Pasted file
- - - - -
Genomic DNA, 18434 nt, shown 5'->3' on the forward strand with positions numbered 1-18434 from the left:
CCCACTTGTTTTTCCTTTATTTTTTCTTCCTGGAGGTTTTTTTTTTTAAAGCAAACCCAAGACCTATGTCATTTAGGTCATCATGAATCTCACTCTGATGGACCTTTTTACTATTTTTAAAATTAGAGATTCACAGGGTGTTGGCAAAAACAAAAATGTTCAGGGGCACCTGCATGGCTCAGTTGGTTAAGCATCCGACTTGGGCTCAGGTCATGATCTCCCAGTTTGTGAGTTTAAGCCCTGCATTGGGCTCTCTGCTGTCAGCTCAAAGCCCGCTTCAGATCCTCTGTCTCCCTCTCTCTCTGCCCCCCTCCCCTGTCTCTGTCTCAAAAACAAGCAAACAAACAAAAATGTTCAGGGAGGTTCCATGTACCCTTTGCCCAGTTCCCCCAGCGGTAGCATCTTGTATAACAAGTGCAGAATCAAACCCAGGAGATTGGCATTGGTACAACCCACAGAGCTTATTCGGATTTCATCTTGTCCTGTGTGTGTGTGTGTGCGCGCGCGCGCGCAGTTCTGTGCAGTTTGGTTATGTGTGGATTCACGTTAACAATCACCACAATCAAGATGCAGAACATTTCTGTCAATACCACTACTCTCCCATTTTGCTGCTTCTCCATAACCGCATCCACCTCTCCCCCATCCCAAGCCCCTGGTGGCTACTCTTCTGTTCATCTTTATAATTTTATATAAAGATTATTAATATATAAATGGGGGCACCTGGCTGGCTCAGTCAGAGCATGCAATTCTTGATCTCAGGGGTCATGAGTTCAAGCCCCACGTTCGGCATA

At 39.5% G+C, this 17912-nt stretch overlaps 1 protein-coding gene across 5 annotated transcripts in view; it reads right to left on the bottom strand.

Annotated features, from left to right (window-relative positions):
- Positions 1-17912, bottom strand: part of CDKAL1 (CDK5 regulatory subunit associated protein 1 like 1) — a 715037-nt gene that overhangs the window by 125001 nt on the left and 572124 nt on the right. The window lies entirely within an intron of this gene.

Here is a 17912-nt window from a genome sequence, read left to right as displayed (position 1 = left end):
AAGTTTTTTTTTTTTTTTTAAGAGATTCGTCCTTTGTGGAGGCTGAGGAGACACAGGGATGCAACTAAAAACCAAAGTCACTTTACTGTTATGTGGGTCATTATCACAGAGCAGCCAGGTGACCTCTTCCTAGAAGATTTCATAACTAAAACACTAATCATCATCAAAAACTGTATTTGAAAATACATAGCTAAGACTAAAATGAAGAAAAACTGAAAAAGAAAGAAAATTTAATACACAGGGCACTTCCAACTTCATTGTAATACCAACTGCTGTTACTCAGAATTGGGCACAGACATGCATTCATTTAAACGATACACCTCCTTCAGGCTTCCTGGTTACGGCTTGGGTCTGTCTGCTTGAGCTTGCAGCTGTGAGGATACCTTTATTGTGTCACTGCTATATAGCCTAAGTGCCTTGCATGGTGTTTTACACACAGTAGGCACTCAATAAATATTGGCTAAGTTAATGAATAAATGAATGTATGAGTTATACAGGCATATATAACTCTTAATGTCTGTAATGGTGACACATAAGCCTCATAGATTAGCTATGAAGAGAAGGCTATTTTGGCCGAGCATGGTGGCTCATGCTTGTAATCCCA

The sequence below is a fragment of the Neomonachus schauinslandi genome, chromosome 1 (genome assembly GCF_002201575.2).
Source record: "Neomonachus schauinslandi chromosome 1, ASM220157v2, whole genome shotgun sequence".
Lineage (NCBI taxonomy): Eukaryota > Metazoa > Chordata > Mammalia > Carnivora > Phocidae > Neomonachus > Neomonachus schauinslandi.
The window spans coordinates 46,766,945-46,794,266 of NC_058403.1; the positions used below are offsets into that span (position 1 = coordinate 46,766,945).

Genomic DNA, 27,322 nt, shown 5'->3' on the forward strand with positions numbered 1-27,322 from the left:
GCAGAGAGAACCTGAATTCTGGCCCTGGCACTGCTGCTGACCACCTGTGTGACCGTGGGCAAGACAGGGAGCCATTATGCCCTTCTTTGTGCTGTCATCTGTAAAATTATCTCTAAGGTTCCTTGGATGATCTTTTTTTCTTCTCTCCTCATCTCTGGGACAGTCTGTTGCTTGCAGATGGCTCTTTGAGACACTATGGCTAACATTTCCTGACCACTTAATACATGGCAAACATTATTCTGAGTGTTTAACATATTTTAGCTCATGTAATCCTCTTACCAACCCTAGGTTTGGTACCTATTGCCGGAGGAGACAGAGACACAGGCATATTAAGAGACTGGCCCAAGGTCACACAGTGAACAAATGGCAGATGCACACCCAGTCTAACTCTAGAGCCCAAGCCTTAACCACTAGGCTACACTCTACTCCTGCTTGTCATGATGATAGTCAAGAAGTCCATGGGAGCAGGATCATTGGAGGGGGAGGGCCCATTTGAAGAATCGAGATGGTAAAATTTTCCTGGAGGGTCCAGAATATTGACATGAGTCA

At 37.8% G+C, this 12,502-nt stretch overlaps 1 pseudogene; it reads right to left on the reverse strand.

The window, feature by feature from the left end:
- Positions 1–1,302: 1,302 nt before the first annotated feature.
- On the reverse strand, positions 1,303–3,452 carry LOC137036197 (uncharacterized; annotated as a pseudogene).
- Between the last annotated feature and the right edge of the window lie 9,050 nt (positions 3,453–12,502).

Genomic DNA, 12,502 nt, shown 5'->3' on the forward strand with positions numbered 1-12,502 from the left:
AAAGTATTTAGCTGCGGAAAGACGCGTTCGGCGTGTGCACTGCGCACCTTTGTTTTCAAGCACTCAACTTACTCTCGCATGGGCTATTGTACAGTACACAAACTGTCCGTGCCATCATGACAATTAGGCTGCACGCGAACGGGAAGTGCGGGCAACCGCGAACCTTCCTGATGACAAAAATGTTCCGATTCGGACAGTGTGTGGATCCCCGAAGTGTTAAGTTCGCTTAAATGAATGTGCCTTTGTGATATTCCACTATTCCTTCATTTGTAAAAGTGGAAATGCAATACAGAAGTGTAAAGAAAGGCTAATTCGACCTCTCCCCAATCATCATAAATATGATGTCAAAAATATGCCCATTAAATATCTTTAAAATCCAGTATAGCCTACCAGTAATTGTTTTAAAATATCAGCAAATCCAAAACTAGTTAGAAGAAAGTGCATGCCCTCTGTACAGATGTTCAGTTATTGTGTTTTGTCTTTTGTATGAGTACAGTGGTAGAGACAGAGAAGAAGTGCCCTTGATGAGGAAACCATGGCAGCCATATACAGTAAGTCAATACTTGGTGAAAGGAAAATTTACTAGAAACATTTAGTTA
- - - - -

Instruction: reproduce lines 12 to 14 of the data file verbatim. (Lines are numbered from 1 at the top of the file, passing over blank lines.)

Genomic DNA, 27,322 nt, shown 5'->3' on the forward strand with positions numbered 1-27,322 from the left:
GCAGAGAGAACCTGAATTCTGGCCCTGGCACTGCTGCTGACCACCTGTGTGACCGTGGGCAAGACAGGGAGCCATTATGCCCTTCTTTGTGCTGTCATCTGTAAAATTATCTCTAAGGTTCCTTGGATGATCTTTTTTTCTTCTCTCCTCATCTCTGGGACAGTCTGTTGCTTGCAGATGGCTCTTTGAGACACTATGGCTAACATTTCCTGACCACTTAATACATGGCAAACATTATTCTGAGTGTTTAACATATTTTAGCTCATGTAATCCTCTTACCAACCCTAGGTTTGGTACCTATTGCCGGAGGAGACAGAGACACAGGCATATTAAGAGACTGGCCCAAGGTCACACAGTGAACAAATGGCAGATGCACACCCAGTCTAACTCTAGAGCCCAAGCCTTAACCACTAGGCTACACTCTACTCCTGCTTGTCATGATGATAGTCAAGAAGTCCATGGGAGCAGGATCATTGGAGGGGGAGGGCCCATTTGAAGAATCGAGATGGTAAAATTTTCCTGGAGGGTCCAGAATATTGACATGAGTCA

At 37.8% G+C, this 12,502-nt stretch overlaps 1 pseudogene; it reads right to left on the reverse strand.